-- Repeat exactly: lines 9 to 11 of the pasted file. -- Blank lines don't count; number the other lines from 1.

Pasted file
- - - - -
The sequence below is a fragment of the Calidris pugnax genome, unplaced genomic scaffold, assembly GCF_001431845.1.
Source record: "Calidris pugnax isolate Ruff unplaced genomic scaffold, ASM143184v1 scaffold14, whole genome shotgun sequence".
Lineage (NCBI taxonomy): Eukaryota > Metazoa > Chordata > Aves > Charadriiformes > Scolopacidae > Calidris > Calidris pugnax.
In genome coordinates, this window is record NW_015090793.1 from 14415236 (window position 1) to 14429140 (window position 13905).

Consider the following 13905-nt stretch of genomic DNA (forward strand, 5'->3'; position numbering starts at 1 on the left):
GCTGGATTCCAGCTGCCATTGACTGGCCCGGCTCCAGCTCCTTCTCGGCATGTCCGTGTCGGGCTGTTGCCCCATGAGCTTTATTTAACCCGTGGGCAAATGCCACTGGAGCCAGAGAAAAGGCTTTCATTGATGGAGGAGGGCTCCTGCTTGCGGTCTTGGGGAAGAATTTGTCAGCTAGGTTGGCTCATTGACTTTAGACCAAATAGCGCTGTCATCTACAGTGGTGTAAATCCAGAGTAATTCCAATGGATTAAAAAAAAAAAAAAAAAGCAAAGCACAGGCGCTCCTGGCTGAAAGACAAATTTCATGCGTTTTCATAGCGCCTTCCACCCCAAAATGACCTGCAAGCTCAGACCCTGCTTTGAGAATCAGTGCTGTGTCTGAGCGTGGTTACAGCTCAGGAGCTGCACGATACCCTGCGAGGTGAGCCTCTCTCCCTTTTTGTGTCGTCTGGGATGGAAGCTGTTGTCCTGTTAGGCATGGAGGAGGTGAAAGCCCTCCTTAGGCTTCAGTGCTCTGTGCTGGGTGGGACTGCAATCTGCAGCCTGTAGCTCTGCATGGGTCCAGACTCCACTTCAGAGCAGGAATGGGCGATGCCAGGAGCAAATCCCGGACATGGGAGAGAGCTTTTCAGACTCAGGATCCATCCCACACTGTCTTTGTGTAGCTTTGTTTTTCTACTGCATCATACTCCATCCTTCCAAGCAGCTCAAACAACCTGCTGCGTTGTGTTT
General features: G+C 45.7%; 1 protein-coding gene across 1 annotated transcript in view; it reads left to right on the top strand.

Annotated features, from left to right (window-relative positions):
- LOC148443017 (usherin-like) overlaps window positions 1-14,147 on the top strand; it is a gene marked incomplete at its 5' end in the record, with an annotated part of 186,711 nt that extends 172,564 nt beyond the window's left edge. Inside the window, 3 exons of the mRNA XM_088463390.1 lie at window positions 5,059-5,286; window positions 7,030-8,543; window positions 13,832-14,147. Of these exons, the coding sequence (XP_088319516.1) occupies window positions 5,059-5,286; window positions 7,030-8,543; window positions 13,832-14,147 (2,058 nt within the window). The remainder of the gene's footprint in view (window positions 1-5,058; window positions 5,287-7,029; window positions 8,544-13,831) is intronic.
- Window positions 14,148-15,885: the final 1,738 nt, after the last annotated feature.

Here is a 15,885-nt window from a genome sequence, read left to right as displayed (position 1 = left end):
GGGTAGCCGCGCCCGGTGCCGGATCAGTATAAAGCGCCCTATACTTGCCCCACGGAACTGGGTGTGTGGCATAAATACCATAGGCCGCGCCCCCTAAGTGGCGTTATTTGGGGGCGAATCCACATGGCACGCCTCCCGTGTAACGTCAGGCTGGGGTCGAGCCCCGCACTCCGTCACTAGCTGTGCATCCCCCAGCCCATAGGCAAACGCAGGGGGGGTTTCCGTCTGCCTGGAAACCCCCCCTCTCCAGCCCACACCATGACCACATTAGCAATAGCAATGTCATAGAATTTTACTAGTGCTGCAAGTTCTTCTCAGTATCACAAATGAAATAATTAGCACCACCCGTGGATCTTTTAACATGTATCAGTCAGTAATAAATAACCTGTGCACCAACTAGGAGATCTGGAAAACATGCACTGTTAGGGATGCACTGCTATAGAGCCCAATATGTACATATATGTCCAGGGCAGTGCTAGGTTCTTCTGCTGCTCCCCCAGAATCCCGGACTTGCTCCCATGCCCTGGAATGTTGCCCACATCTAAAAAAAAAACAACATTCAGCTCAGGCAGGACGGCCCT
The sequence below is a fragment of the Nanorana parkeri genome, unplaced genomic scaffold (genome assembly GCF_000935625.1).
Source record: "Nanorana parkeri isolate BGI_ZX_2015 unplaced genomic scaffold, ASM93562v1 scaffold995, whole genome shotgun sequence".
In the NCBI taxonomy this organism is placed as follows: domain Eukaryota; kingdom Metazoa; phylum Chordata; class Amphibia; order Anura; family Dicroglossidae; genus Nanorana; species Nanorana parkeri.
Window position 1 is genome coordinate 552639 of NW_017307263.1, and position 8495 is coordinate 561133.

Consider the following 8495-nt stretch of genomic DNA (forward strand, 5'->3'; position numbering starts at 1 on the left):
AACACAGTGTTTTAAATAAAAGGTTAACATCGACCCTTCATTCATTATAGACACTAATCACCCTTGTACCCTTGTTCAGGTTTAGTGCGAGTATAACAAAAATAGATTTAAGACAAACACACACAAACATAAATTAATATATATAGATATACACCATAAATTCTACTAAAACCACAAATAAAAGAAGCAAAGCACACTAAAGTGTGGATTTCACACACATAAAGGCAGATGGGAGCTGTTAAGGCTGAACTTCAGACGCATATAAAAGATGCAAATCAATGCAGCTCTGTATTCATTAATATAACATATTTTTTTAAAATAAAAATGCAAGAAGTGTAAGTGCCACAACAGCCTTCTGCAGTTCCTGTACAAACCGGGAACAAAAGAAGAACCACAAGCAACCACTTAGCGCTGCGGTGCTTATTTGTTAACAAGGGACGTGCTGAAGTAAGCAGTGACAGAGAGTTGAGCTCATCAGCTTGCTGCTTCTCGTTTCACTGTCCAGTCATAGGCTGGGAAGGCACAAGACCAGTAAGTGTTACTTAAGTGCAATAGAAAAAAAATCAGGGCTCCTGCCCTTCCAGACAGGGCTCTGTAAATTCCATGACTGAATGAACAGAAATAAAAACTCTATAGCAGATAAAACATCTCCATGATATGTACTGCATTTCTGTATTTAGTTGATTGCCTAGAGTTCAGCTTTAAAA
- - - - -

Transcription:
- LOC148443017 (usherin-like) overlaps window positions 1-14,147 on the top strand; it is a gene marked incomplete at its 5' end in the record, with an annotated part of 186,711 nt that extends 172,564 nt beyond the window's left edge. Inside the window, 3 exons of the mRNA XM_088463390.1 lie at window positions 5,059-5,286; window positions 7,030-8,543; window positions 13,832-14,147. Of these exons, the coding sequence (XP_088319516.1) occupies window positions 5,059-5,286; window positions 7,030-8,543; window positions 13,832-14,147 (2,058 nt within the window). The remainder of the gene's footprint in view (window positions 1-5,058; window positions 5,287-7,029; window positions 8,544-13,831) is intronic.
- Window positions 14,148-15,885: the final 1,738 nt, after the last annotated feature.

Here is a 15,885-nt window from a genome sequence, read left to right as displayed (position 1 = left end):